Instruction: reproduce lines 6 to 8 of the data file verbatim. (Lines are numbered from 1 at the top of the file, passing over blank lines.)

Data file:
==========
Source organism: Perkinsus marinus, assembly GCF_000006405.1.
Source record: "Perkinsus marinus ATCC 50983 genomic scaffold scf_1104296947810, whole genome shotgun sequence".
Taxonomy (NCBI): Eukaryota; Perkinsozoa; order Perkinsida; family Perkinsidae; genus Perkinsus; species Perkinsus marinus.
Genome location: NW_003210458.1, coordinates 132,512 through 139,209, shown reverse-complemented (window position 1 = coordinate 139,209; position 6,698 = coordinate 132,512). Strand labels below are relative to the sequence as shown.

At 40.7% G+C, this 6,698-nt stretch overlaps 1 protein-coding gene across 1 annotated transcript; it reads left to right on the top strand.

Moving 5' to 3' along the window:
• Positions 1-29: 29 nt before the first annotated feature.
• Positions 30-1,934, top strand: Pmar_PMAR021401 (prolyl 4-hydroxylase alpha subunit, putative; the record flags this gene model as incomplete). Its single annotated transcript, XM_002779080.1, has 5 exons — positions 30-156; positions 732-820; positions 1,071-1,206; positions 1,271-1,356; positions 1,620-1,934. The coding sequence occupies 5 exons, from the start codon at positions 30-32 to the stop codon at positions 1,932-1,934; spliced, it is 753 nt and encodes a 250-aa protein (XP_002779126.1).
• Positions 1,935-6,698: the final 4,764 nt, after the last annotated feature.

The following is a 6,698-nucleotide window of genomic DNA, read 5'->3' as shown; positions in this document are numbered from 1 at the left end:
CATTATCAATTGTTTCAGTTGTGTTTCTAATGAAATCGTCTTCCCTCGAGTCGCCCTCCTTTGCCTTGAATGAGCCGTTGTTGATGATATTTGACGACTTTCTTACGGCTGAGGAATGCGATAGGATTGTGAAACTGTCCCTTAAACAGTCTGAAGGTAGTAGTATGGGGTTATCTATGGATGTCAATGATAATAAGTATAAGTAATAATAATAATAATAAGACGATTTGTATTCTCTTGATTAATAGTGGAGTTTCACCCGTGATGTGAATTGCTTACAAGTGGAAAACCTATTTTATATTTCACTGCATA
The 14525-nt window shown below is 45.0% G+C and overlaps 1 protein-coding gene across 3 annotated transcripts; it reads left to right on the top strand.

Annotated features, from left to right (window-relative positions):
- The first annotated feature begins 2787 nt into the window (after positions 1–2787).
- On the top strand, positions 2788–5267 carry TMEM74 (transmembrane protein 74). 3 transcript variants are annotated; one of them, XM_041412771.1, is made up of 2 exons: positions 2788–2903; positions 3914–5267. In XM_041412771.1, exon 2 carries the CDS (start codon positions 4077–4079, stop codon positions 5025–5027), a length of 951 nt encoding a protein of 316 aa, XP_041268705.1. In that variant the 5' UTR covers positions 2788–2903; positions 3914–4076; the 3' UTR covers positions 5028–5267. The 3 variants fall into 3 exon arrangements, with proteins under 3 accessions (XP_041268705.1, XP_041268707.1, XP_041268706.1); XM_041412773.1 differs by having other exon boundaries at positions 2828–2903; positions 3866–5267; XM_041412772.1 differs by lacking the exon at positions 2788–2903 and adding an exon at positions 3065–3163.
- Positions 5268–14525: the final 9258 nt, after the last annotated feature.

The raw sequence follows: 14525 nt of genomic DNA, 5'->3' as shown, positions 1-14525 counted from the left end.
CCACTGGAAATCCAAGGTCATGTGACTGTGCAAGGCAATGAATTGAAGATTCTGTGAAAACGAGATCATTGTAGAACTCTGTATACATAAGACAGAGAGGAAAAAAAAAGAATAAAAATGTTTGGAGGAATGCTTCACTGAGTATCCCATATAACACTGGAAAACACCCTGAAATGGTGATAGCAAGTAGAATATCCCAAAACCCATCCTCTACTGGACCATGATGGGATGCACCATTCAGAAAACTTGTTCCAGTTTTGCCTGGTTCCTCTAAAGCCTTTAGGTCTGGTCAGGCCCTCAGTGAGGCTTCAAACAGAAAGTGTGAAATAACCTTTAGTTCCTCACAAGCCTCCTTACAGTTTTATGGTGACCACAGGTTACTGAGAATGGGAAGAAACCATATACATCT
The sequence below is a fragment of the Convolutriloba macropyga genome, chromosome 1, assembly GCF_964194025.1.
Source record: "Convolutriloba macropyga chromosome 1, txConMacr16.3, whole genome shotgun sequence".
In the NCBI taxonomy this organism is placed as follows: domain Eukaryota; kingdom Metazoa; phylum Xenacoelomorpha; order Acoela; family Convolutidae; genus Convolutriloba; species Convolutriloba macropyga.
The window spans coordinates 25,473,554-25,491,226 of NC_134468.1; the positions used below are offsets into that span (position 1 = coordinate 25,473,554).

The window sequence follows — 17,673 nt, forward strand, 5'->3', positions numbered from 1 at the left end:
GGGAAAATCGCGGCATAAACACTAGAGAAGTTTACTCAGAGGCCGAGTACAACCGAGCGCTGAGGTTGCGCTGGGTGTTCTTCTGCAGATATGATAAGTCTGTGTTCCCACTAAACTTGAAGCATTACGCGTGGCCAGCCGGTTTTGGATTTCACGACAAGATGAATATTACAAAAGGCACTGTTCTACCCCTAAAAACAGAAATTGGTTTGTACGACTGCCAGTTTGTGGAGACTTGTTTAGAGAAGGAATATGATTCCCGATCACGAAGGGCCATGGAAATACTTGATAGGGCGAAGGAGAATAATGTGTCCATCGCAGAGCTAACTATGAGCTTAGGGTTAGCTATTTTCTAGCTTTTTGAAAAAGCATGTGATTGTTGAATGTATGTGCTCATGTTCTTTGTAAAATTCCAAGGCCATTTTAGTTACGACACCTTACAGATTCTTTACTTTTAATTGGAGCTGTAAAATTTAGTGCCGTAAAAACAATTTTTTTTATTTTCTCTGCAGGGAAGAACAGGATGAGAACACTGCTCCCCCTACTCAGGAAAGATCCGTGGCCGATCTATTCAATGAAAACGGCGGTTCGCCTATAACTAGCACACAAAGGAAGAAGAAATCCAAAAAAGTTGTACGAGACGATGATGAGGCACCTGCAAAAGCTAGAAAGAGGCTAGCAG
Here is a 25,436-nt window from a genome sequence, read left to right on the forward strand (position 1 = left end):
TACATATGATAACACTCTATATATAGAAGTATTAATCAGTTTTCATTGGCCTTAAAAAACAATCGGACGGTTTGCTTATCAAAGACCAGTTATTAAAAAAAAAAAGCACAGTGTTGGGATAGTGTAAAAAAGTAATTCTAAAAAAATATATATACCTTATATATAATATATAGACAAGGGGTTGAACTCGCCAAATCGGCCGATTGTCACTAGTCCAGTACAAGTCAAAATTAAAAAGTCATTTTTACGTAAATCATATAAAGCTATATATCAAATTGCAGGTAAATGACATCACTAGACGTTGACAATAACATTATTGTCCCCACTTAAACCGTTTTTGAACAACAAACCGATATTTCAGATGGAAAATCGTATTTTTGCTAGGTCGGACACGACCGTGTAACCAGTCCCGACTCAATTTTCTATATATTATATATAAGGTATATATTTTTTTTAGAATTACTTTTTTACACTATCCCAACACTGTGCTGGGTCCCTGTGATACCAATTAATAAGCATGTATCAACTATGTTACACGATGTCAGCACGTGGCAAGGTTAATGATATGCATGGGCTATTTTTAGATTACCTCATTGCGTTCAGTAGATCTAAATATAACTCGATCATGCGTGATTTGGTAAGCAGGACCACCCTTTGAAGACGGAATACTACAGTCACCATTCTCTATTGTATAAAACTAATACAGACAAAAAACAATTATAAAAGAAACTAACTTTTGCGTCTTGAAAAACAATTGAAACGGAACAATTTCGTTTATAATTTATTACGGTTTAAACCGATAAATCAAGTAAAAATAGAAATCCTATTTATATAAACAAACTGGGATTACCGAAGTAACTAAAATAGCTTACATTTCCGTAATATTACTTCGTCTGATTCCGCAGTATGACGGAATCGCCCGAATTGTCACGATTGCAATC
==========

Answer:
Moving 5' to 3' along the window:
• Positions 1-29: 29 nt before the first annotated feature.
• Positions 30-1,934, top strand: Pmar_PMAR021401 (prolyl 4-hydroxylase alpha subunit, putative; the record flags this gene model as incomplete). Its single annotated transcript, XM_002779080.1, has 5 exons — positions 30-156; positions 732-820; positions 1,071-1,206; positions 1,271-1,356; positions 1,620-1,934. The coding sequence occupies 5 exons, from the start codon at positions 30-32 to the stop codon at positions 1,932-1,934; spliced, it is 753 nt and encodes a 250-aa protein (XP_002779126.1).